drown yourself in a man.
He will leave you struggling to breathe.
וווו×

All Things Pass...

(Moh-noh-noh-ah-wah-ray)

Buddha & my singing bowls...

Klimt

All Things Pass
By Timothy Leary, homage to Lao Tzu


All things pass
A sunrise does not last all morning
All things pass

 A cloudburst does not last all day 
All things pass 
Nor a sunset all night 

But Earth... sky... thunder... 
wind... fire... lake... 
mountain... water... 
These always change

And if these do not last 
Do man’s visions last? 
Do man’s illusions ? 

Take things as they come 
All things pass the

וווו×

RIP President George H. W. Bush

Friday, November 23, 2018

Comfortably Numb by Pink Floyd

My favorite Pink Floyd song of all time sung by the amazing David Bowie & Eddie Vedder...great memories...

David Bowie

Eddie Vedder


Comfortably Numb by Pink Floyd

Hello,
Is there anybody in there?
Just nod if you can hear me.
Is there anyone at home?

Come on now
I hear you're feeling down
Well, I can ease your pain
And get you on your feet again

Relax
I'll need some information first
Just the basic facts
Can you show me where it hurts?

There is no pain, you are receding
A distant ship smoke on the horizon
You are only coming through in waves
Your lips move but I can't hear what you're saying
When I was a child I had a fever
My hands felt just like two balloons
Now I've got that feeling once again
I can't explain, you would not understand
This is not how I am
I have become comfortably numb

I have become comfortably numb

O.K.
Just a little pin prick
There'll be no more aaaaaaaah!
But you may feel a little sick

Can you stand up?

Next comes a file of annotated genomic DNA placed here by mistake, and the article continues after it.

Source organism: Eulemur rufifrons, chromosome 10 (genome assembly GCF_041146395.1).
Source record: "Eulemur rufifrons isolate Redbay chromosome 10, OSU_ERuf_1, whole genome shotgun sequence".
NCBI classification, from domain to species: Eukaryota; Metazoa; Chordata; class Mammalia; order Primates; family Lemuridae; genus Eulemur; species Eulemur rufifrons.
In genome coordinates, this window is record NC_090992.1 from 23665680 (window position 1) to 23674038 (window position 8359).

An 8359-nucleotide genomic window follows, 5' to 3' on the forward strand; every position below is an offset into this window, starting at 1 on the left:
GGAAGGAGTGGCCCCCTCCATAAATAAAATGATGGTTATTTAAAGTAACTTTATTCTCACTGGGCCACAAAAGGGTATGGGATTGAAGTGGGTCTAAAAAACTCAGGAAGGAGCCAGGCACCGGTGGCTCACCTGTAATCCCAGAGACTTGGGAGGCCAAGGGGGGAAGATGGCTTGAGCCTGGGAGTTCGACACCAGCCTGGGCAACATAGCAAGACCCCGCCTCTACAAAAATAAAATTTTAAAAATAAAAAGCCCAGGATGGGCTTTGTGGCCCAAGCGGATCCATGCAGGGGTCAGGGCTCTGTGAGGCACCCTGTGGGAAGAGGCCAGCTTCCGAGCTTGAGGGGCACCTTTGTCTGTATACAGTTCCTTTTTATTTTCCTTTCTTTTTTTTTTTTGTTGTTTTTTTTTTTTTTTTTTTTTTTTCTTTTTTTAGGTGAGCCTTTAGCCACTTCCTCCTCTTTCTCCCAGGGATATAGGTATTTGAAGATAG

I do believe it's working, good
That'll keep you going through the show
Come on, it's time to go.

There is no pain you are receding
A distant ship smoke on the horizon
You are only coming through in waves
Your lips move but I can't hear what you're saying
When I was a child
I caught a fleeting glimpse
Out of the corner of my eye
I turned to look but it was gone
I cannot put my finger on it now
The child is grown
The dream is gone
I have become comfortably numb.

Sunday, November 18, 2018

Thanksgiving by Ella Wheeler Wilcox

Pain doodles...

I wish you all a blessed Thanksgiving filled with love & laughter!

Thanksgiving

Ella Wheeler Wilcox, 1850 - 1919


We walk on starry fields of white
   And do not see the daisies;
For blessings common in our sight
   We rarely offer praises.
We sigh for some supreme delight
   To crown our lives with splendor,
And quite ignore our daily store
   Of pleasures sweet and tender.
Our cares are bold and push their way
   Upon our thought and feeling.
They hand about us all the day,
   Our time from pleasure stealing.
So unobtrusive many a joy
   We pass by and forget it,
But worry strives to own our lives,
   And conquers if we let it.
There’s not a day in all the year
   But holds some hidden pleasure,
And looking back, joys oft appear
   To brim the past’s wide measure.
But blessings are like friends, I hold,
   Who love and labor near us.
We ought to raise our notes of praise
   While living hearts can hear us.
Full many a blessing wears the guise
   Of worry or of trouble;
Far-seeing is the soul, and wise,
   Who knows the mask is double.
But he who has the faith and strength
   To thank his God for sorrow
Has found a joy without alloy
   To gladden every morrow.
We ought to make the moments notes
   Of happy, glad Thanksgiving;
The hours and days a silent phrase
   Of music we are living.
And so the theme should swell and grow
   As weeks and months pass o’er us,
And rise sublime at this good time,
   A grand Thanksgiving chorus.